That’s not so with the sixth party in the lawsuit, Texans for Real Efficiency and Equity in Education, which along with the Texas Association of Business is arguing on behalf of five families for a competitive, free market-based education system. 

In his opening statement, attorney Chris Diamond said that the issue of inefficiency in the state’s public schools was a symptom of a larger, more fundamental flaw.  

“The current system is simply a public monopoly,” he said. 

The public education system is inherently inefficient, he said, because by definition monopolies “drive up prices, increase costs, keep wages low and erect barriers to others entering the market.” 

A more competitive system would not only be a better use of taxpayer money, he said, but also benefit teachers and students by increasing the compensation for high-quality instructors. 

“It is the poor, economically disadvantaged who are saddled with the monopolistic system,” he said. “We ask this honorable court to focus on equity for Texas school children, not just equity for school districts.” 
 
This article originally appeared in The Texas Tribune, and is republished by permission.

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Poster Thread
Anonymous
Posted: 2012/10/24 10:30  Updated: 2012/10/24 12:41
 Re: School Districts, State Trade Blame at Finance Trial
Quote:
The public education system is inherently inefficient, he said, because by definition monopolies “drive up prices, increase costs, keep wages low and erect barriers to others entering the market.”


In my opinion, "free enterprise" schooling [read "voucher system" here] is divisive and will gut the public education system. Those that have will pull their money out of the school district taxes and those that don't have will be stuck in a segregated system [more by economics than possibly race] that will collapse because there truly won't be enough funds coming from local taxes to support it. What you will have is a poorly educated generation that will find it more difficult to find profitable jobs in the work-world, causing a higher demand for governmental aid and a lack of competitiveness for our country. It is everyone's responsibility to ensure that generations after them are educated...the entire generation not just the well-off. Send your kids to charter schools or private schools if you desire to do so but cut the BS about free enterprise/vouchers! That is just another way to further divide our society.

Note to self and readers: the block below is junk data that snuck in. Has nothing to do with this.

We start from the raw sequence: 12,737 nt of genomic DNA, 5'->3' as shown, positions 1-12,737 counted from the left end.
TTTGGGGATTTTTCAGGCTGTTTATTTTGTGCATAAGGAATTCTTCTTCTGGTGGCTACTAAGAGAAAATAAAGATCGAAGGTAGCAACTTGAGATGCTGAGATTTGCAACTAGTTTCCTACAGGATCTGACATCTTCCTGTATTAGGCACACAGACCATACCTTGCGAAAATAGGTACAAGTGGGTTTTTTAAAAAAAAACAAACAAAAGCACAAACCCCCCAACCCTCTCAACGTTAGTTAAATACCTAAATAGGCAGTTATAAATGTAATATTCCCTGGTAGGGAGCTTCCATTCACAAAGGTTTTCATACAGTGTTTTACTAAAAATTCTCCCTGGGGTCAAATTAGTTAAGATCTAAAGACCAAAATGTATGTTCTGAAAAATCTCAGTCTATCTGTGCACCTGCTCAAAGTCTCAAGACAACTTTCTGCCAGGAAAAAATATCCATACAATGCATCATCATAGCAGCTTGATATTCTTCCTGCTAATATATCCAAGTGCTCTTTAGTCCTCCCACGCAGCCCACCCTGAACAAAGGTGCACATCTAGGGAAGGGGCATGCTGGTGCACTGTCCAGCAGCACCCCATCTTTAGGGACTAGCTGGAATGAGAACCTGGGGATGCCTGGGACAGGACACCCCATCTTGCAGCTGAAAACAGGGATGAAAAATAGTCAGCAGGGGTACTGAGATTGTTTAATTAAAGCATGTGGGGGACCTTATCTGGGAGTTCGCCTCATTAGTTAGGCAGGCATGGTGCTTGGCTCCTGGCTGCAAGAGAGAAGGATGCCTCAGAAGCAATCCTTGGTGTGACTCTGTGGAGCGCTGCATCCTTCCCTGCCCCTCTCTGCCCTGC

FUND OUR CHILDREN'S EDUCATION
BECAUSE THEY ARE THE FUTURE OF THIS NATION!
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fvaughan
Posted: 2012/10/25 20:06  Updated: 2012/10/25 20:06
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 Re: School Districts, State Trade Blame at Finance Trial
Did you see the Morning News article on school debt? LISD is ranked 8th in the state for debt but is listed as a fast growing school district. LISD has one of the highest debt loads per student. Still AAA rated, but that is a lot of debt to take on. The debt is generally paid by bond payments, but operating costs must be increasing to match the building spree.
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Anonymous
Posted: 2012/10/26 9:34  Updated: 2012/10/26 23:20
 Re: School Districts, State Trade Blame at Finance Trial
I may be misunderstanding the point of your post but it seems that you say "building spree" as if it is a bad thing however voters voted on the bond money for these builds. It also makes sense to me that LISD, a huge and, as you say, fast growing school district, would have greater debt than a school district in a slow-growing or stagnant area. My personal opinion regarding build outs is that it is better to be in front of the curve than behind it. There will come a point in time that LISD's growth slows but that is not now. I would assume that you are correct that M&O costs are increasing as well but that only makes sense, doesn't it?
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fvaughan
Posted: 2012/10/28 12:40  Updated: 2012/10/28 12:40
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 Re: School Districts, State Trade Blame at Finance Trial
I was surprised at the size of the debt owed by the district- $1.014 Billion or $19,782 per student. At the same time, teacher salaries are capped under the new salary plan, teachers have been laid off due to lack of state funding, teachers are buying their own supplies, etc.